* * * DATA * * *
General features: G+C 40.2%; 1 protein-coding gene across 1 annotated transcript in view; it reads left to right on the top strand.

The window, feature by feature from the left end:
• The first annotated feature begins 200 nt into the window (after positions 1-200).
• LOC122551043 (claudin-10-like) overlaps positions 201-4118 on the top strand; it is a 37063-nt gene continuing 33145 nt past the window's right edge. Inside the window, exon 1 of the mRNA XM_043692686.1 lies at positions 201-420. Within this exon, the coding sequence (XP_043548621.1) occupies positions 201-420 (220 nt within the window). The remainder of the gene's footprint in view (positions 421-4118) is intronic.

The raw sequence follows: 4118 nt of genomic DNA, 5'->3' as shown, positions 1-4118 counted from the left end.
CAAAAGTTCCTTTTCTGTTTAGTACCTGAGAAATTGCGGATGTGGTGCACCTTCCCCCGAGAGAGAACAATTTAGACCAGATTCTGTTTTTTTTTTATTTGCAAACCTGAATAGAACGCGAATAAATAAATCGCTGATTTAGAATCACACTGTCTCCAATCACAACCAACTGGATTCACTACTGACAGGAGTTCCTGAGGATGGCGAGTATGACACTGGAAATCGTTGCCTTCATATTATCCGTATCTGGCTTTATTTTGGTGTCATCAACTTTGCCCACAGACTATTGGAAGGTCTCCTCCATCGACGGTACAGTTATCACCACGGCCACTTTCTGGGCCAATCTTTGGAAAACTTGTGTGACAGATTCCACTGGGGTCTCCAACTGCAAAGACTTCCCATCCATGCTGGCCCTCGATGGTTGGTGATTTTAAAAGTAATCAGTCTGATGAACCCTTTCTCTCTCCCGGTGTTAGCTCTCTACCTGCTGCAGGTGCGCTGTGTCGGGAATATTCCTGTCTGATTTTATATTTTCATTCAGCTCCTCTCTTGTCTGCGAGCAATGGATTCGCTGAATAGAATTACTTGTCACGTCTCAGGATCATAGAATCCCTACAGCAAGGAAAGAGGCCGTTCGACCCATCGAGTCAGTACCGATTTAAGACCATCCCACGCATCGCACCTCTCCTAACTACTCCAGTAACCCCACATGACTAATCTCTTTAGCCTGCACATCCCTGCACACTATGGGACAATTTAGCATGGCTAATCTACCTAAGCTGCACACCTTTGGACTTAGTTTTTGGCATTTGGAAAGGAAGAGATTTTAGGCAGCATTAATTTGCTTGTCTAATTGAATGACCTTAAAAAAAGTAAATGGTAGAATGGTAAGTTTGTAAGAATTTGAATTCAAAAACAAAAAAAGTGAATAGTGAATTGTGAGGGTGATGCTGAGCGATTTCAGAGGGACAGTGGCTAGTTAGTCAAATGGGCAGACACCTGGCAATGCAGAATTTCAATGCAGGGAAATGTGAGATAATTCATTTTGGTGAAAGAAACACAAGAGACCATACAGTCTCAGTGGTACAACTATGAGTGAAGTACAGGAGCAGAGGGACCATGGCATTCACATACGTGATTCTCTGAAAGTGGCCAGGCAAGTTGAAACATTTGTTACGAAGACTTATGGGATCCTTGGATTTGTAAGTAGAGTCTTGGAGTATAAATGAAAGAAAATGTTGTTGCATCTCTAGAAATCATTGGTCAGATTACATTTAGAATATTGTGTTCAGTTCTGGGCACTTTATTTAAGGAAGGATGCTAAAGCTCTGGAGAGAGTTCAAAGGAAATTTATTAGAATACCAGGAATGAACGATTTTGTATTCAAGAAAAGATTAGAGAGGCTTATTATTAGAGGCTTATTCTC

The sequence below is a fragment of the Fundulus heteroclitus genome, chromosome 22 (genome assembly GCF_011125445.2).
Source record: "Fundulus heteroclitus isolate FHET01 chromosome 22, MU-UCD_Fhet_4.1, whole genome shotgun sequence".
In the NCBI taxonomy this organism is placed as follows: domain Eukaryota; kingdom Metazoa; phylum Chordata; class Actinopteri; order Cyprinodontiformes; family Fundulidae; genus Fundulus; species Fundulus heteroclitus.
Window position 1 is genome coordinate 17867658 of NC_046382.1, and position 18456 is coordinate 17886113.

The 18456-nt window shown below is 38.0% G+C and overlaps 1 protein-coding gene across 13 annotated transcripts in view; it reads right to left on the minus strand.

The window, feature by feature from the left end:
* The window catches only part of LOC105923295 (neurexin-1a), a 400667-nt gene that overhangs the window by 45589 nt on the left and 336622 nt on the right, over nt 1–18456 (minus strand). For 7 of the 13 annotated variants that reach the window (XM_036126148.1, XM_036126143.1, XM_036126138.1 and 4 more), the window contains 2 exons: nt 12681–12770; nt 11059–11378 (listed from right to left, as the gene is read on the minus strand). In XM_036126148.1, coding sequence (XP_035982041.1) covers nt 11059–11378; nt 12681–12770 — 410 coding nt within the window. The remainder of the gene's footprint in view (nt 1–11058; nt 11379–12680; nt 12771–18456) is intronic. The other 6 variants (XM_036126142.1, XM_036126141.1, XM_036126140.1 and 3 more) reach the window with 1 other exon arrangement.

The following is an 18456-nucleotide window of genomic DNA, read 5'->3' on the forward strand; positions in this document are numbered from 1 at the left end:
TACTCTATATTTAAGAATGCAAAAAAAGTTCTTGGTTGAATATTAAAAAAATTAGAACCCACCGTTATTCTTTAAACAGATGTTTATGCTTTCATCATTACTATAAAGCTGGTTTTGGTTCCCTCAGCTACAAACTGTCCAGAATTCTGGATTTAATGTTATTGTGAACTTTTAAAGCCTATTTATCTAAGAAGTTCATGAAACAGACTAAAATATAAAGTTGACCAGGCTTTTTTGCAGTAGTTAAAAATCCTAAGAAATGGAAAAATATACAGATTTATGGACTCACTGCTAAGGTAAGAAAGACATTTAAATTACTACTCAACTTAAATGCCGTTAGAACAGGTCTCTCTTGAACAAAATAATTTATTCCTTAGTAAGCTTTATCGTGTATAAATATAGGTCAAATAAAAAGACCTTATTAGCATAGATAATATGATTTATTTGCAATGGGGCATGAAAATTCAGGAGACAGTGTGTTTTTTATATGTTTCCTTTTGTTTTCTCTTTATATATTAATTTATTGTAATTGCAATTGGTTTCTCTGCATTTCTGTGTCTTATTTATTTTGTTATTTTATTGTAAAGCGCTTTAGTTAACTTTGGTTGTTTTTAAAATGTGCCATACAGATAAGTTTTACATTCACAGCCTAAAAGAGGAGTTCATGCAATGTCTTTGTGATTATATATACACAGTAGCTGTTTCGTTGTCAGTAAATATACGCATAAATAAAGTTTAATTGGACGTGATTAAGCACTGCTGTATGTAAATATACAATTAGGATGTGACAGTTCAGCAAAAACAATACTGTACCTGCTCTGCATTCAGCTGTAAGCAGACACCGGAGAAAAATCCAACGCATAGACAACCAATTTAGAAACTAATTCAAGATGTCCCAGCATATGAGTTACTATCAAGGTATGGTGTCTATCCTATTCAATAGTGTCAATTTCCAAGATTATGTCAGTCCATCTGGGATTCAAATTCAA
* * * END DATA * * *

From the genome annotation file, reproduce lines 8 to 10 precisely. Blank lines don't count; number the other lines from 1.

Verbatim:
Source record: "Fundulus heteroclitus isolate FHET01 chromosome 22, MU-UCD_Fhet_4.1, whole genome shotgun sequence".
In the NCBI taxonomy this organism is placed as follows: domain Eukaryota; kingdom Metazoa; phylum Chordata; class Actinopteri; order Cyprinodontiformes; family Fundulidae; genus Fundulus; species Fundulus heteroclitus.
Window position 1 is genome coordinate 17867658 of NC_046382.1, and position 18456 is coordinate 17886113.